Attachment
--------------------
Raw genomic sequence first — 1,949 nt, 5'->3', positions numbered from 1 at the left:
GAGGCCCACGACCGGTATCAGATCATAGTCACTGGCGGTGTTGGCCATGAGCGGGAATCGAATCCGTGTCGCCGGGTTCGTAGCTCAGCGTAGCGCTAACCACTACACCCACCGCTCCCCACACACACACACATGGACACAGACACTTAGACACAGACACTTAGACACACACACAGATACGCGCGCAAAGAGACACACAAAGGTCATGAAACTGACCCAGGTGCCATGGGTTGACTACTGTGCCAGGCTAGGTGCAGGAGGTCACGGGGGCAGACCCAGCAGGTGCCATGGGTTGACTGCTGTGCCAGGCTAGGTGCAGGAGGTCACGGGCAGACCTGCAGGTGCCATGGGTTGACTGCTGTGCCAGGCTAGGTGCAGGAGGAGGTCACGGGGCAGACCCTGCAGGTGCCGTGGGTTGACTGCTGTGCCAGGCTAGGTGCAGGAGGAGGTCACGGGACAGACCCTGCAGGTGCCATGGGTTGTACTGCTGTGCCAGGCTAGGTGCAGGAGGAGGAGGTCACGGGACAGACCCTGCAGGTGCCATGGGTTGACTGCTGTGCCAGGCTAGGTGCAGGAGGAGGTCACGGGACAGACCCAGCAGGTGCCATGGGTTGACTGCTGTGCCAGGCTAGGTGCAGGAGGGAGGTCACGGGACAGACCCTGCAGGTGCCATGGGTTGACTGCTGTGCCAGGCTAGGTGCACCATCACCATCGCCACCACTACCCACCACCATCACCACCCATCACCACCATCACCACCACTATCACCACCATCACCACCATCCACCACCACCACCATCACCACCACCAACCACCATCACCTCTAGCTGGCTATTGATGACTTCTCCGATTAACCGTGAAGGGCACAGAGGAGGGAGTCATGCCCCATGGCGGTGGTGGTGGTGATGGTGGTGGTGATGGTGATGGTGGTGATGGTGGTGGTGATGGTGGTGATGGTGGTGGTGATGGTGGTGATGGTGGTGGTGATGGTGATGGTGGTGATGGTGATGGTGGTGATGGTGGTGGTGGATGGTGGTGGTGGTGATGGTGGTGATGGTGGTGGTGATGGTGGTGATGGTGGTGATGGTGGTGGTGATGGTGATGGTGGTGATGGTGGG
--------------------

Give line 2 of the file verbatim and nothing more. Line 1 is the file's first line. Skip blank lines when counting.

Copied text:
GAGGCCCACGACCGGTATCAGATCATAGTCACTGGCGGTGTTGGCCATGAGCGGGAATCGAATCCGTGTCGCCGGGTTCGTAGCTCAGCGTAGCGCTAACCACTACACCCACCGCTCCCCACACACACACACATGGACACAGACACTTAGACACAGACACTTAGACACACACACAGATACGCGCGCAAAGAGACACACAAAGGTCATGAAACTGACCCAGGTGCCATGGGTTGACTACTGTGCCAGGCTAGGTGCAGGAGGTCACGGGGGCAGACCCAGCAGGTGCCATGGGTTGACTGCTGTGCCAGGCTAGGTGCAGGAGGTCACGGGCAGACCTGCAGGTGCCATGGGTTGACTGCTGTGCCAGGCTAGGTGCAGGAGGAGGTCACGGGGCAGACCCTGCAGGTGCCGTGGGTTGACTGCTGTGCCAGGCTAGGTGCAGGAGGAGGTCACGGGACAGACCCTGCAGGTGCCATGGGTTGTACTGCTGTGCCAGGCTAGGTGCAGGAGGAGGAGGTCACGGGACAGACCCTGCAGGTGCCATGGGTTGACTGCTGTGCCAGGCTAGGTGCAGGAGGAGGTCACGGGACAGACCCAGCAGGTGCCATGGGTTGACTGCTGTGCCAGGCTAGGTGCAGGAGGGAGGTCACGGGACAGACCCTGCAGGTGCCATGGGTTGACTGCTGTGCCAGGCTAGGTGCACCATCACCATCGCCACCACTACCCACCACCATCACCACCCATCACCACCATCACCACCACTATCACCACCATCACCACCATCCACCACCACCACCATCACCACCACCAACCACCATCACCTCTAGCTGGCTATTGATGACTTCTCCGATTAACCGTGAAGGGCACAGAGGAGGGAGTCATGCCCCATGGCGGTGGTGGTGGTGATGGTGGTGGTGATGGTGATGGTGGTGATGGTGGTGGTGATGGTGGTGATGGTGGTGGTGATGGTGGTGATGGTGGTGGTGATGGTGATGGTGGTGATGGTGATGGTGGTGATGGTGGTGGTGGATGGTGGTGGTGGTGATGGTGGTGATGGTGGTGGTGATGGTGGTGATGGTGGTGATGGTGGTGGTGATGGTGATGGTGGTGATGGTGGG